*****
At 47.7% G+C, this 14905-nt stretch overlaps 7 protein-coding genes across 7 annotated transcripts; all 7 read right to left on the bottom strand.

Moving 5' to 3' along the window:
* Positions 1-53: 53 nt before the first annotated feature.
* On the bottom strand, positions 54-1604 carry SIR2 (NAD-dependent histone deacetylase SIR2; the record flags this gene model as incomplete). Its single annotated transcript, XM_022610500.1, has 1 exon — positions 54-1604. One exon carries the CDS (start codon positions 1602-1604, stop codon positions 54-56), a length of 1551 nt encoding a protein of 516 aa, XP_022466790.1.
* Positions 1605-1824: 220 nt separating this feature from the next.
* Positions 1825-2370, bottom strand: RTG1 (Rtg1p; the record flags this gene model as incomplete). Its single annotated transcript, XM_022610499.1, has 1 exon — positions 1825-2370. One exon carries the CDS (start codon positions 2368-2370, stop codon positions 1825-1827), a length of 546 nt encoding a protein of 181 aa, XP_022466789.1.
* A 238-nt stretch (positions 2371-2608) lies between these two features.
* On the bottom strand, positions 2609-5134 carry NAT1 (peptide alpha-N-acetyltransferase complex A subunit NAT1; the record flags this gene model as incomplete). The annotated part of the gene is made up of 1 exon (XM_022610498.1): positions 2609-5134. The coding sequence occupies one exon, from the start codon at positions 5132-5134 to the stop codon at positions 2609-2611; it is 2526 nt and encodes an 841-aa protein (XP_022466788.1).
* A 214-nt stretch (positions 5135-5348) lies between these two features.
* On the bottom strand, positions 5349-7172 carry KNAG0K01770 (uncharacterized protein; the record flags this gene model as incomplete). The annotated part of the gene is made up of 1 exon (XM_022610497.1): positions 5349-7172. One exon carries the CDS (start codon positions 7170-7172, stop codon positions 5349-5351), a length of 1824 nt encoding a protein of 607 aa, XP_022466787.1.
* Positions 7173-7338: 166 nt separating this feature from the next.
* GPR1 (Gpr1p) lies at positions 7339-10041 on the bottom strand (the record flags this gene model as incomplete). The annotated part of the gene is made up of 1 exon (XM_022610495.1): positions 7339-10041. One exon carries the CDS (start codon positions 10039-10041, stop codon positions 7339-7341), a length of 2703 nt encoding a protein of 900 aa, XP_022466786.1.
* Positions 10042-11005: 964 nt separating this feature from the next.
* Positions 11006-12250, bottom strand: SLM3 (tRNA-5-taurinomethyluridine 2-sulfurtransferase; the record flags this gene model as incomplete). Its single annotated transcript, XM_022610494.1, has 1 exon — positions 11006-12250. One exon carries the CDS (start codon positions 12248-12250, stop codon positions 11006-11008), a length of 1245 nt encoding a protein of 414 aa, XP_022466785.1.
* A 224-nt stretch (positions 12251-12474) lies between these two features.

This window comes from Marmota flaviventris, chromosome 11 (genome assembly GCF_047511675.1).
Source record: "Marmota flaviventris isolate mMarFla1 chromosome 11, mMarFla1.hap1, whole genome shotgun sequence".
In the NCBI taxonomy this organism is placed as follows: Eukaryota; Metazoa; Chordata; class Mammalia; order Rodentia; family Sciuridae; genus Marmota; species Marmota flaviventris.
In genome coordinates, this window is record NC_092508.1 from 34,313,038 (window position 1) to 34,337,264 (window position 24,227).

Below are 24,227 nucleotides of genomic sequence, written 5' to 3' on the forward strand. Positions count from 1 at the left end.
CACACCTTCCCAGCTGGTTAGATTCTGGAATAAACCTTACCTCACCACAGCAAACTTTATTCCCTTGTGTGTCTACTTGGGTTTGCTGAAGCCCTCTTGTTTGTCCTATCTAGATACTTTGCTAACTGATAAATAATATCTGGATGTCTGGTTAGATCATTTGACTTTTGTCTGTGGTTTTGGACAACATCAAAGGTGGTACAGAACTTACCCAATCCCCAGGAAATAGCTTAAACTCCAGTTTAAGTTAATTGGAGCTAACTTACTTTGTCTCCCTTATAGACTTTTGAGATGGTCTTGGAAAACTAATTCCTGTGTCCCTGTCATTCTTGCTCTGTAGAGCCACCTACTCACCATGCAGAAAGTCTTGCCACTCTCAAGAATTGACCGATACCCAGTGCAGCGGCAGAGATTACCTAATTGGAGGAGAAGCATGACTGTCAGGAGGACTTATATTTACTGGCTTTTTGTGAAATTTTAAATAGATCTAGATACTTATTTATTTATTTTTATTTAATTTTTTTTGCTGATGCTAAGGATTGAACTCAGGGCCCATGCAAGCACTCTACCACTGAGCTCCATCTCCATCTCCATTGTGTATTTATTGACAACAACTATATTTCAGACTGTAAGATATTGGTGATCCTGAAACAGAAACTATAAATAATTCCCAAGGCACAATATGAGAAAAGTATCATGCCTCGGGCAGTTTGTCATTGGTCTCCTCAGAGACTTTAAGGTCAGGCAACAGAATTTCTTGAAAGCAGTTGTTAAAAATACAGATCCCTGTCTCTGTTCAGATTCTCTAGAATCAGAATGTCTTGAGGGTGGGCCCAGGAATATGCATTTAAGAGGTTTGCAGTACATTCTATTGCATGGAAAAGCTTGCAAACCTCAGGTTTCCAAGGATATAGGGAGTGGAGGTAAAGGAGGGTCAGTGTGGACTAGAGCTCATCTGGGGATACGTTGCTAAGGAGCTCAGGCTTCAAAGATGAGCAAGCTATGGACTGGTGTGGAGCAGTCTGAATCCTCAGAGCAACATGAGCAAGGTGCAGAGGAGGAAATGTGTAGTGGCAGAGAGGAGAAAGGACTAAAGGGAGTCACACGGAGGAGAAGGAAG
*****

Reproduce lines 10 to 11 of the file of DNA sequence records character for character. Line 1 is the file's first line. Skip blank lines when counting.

* On the bottom strand, positions 5349-7172 carry KNAG0K01770 (uncharacterized protein; the record flags this gene model as incomplete). The annotated part of the gene is made up of 1 exon (XM_022610497.1): positions 5349-7172. One exon carries the CDS (start codon positions 7170-7172, stop codon positions 5349-5351), a length of 1824 nt encoding a protein of 607 aa, XP_022466787.1.
* Positions 7173-7338: 166 nt separating this feature from the next.